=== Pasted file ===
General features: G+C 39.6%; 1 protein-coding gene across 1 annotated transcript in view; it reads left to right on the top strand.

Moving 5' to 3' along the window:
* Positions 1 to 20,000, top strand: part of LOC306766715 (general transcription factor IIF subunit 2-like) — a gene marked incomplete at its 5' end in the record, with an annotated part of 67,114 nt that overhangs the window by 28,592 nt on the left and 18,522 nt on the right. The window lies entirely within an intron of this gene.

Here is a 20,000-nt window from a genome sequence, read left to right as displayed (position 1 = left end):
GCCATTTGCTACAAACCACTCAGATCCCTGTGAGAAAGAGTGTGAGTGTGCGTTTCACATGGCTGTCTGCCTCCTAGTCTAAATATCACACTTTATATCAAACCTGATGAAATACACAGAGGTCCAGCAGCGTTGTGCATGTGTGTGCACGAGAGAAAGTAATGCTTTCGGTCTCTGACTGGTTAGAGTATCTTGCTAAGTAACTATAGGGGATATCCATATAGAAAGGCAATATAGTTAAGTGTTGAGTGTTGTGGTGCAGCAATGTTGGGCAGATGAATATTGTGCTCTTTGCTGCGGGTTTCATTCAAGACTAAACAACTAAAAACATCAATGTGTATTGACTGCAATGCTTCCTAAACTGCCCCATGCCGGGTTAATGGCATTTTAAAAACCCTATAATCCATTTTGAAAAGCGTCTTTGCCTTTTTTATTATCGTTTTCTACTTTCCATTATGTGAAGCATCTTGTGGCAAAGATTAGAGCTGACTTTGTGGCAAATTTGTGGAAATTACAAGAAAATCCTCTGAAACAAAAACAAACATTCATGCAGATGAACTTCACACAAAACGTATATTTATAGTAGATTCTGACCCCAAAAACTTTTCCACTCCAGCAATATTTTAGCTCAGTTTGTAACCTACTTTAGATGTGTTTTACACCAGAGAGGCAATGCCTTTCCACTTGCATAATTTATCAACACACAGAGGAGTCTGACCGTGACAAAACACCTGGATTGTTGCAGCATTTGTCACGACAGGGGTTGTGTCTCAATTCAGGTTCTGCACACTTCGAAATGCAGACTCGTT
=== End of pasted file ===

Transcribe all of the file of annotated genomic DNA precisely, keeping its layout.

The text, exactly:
General features: G+C 39.6%; 1 protein-coding gene across 1 annotated transcript in view; it reads left to right on the top strand.

Moving 5' to 3' along the window:
* Positions 1 to 20,000, top strand: part of LOC306766715 (general transcription factor IIF subunit 2-like) — a gene marked incomplete at its 5' end in the record, with an annotated part of 67,114 nt that overhangs the window by 28,592 nt on the left and 18,522 nt on the right. The window lies entirely within an intron of this gene.

Here is a 20,000-nt window from a genome sequence, read left to right as displayed (position 1 = left end):
GCCATTTGCTACAAACCACTCAGATCCCTGTGAGAAAGAGTGTGAGTGTGCGTTTCACATGGCTGTCTGCCTCCTAGTCTAAATATCACACTTTATATCAAACCTGATGAAATACACAGAGGTCCAGCAGCGTTGTGCATGTGTGTGCACGAGAGAAAGTAATGCTTTCGGTCTCTGACTGGTTAGAGTATCTTGCTAAGTAACTATAGGGGATATCCATATAGAAAGGCAATATAGTTAAGTGTTGAGTGTTGTGGTGCAGCAATGTTGGGCAGATGAATATTGTGCTCTTTGCTGCGGGTTTCATTCAAGACTAAACAACTAAAAACATCAATGTGTATTGACTGCAATGCTTCCTAAACTGCCCCATGCCGGGTTAATGGCATTTTAAAAACCCTATAATCCATTTTGAAAAGCGTCTTTGCCTTTTTTATTATCGTTTTCTACTTTCCATTATGTGAAGCATCTTGTGGCAAAGATTAGAGCTGACTTTGTGGCAAATTTGTGGAAATTACAAGAAAATCCTCTGAAACAAAAACAAACATTCATGCAGATGAACTTCACACAAAACGTATATTTATAGTAGATTCTGACCCCAAAAACTTTTCCACTCCAGCAATATTTTAGCTCAGTTTGTAACCTACTTTAGATGTGTTTTACACCAGAGAGGCAATGCCTTTCCACTTGCATAATTTATCAACACACAGAGGAGTCTGACCGTGACAAAACACCTGGATTGTTGCAGCATTTGTCACGACAGGGGTTGTGTCTCAATTCAGGTTCTGCACACTTCGAAATGCAGACTCGTT